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OGIRISI: a New Journal of African Studies

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The role of U.S. and her multinational private companies in the Nigeria-Biafra war: beyond the threshold of neutrality

Festus C. Onuegbu, Idara Aniefiok Hanson

Abstract


This work is an attempt to show how the U.S covertly meddled into the Nigeria-Biafra War despite her much taunted ‘neutrality’ in the conflict. No doubt, the U.S did not grant any official arms sales to either Nigeria or the secessionist Biafra, and regarded the war as ‘internal conflict’ that should be resolved internally. Many a literature on the Nigeria-Biafra conflict had taken this to absolve U.S of any form of active political involvement in the thirty months war. However, a critical survey of policy actions and activities of the U.S State Department via its Embassy in Lagos and U.S multinational private companies in Nigeria during the war respectively, casts serious doubts on the propriety and correctness of the U.S neutrality in the conflict. Using the ‘linkage politics’ understanding of foreign policy as the most relevant conceptual framework of analysis, and hugely relying on secondary sources of information with available declassified document, the paper argues that the U.S was partisan, and indirectly supported Nigeria as against Biafra. Therefore, it belies, and refuses the contention that ‘U.S did not get politically involved and maintained neutrality throughout the conflict’.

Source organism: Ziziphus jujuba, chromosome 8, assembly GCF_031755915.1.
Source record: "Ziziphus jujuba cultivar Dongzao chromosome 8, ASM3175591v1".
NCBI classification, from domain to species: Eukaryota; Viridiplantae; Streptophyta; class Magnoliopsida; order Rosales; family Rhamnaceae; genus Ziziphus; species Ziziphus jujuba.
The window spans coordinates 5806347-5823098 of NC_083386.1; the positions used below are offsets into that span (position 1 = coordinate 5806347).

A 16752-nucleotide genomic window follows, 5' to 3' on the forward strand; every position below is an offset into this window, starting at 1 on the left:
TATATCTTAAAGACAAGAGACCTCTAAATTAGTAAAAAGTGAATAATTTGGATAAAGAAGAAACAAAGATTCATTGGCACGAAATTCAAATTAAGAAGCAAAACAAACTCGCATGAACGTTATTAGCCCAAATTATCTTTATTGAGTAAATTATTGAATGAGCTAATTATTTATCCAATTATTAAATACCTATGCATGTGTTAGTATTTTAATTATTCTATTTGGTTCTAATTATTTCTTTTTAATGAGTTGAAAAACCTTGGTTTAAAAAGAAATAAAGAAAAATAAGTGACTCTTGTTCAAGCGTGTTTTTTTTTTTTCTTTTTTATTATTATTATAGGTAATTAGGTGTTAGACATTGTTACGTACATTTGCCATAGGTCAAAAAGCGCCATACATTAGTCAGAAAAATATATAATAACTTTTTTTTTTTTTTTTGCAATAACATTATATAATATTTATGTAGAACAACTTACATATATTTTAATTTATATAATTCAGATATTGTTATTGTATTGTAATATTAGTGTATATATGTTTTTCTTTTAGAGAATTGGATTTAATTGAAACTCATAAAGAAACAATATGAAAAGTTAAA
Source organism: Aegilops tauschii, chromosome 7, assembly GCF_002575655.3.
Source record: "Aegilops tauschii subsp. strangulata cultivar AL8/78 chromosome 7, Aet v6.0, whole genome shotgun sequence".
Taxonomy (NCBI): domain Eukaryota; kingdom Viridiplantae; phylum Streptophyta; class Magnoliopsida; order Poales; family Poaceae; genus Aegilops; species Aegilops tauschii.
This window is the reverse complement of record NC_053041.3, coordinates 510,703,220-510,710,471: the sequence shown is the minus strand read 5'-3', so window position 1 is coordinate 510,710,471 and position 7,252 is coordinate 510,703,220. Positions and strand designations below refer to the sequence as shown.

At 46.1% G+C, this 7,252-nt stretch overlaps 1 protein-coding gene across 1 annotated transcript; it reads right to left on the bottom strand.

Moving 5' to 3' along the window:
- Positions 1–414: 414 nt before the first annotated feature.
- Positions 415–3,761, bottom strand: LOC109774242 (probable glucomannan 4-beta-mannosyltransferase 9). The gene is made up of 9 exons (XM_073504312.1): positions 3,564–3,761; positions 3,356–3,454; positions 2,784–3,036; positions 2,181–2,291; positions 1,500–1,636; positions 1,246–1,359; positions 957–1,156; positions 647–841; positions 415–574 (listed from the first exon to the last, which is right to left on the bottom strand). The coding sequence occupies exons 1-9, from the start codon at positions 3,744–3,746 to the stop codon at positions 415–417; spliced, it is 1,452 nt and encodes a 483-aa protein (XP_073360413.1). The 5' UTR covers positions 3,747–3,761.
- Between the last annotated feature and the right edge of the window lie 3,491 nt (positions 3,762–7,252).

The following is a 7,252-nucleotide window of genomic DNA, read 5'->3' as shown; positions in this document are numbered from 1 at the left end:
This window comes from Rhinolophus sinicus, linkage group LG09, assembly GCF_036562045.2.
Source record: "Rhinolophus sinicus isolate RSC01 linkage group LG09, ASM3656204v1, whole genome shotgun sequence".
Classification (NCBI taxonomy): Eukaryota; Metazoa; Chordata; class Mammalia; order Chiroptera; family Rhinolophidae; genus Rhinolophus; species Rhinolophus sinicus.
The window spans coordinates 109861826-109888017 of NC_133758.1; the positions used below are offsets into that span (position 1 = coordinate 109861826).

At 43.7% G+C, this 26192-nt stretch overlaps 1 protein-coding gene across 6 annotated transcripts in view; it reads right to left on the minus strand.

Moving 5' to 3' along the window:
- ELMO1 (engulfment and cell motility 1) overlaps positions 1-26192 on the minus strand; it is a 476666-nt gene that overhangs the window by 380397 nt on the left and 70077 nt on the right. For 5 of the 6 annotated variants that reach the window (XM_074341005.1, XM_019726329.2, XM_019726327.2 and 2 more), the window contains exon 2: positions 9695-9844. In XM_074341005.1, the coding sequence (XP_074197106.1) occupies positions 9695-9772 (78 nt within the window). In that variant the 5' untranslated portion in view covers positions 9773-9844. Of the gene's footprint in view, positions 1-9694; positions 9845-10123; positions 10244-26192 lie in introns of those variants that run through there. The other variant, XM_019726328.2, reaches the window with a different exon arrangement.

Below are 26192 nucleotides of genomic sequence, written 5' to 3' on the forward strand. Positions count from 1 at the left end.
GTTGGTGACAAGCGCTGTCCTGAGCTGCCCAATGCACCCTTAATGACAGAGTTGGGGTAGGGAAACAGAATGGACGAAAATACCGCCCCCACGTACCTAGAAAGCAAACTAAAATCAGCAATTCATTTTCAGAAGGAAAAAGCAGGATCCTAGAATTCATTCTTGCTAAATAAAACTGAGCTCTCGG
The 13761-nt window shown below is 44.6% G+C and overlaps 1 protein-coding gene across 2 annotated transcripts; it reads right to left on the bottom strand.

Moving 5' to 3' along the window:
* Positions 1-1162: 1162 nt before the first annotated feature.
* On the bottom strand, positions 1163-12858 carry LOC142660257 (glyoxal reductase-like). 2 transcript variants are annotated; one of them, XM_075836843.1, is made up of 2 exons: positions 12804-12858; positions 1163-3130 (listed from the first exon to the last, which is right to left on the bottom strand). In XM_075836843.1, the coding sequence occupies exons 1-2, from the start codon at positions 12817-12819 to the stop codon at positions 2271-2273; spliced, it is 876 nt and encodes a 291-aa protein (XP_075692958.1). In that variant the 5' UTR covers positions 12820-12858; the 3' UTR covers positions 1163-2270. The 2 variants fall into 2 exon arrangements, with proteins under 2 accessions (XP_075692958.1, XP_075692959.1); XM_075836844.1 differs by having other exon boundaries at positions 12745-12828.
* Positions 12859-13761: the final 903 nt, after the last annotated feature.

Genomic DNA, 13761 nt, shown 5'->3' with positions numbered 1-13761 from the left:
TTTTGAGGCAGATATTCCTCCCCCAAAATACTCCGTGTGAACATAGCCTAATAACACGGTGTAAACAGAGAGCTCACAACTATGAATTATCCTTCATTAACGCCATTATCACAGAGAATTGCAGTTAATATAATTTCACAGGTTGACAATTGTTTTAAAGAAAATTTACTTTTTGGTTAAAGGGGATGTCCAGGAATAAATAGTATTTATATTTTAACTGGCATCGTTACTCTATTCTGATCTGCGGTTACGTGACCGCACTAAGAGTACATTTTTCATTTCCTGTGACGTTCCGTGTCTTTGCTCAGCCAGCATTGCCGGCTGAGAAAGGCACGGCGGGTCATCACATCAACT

Keywords: Neutrality, War, Internal conflict, Involvement, and Foreign policy




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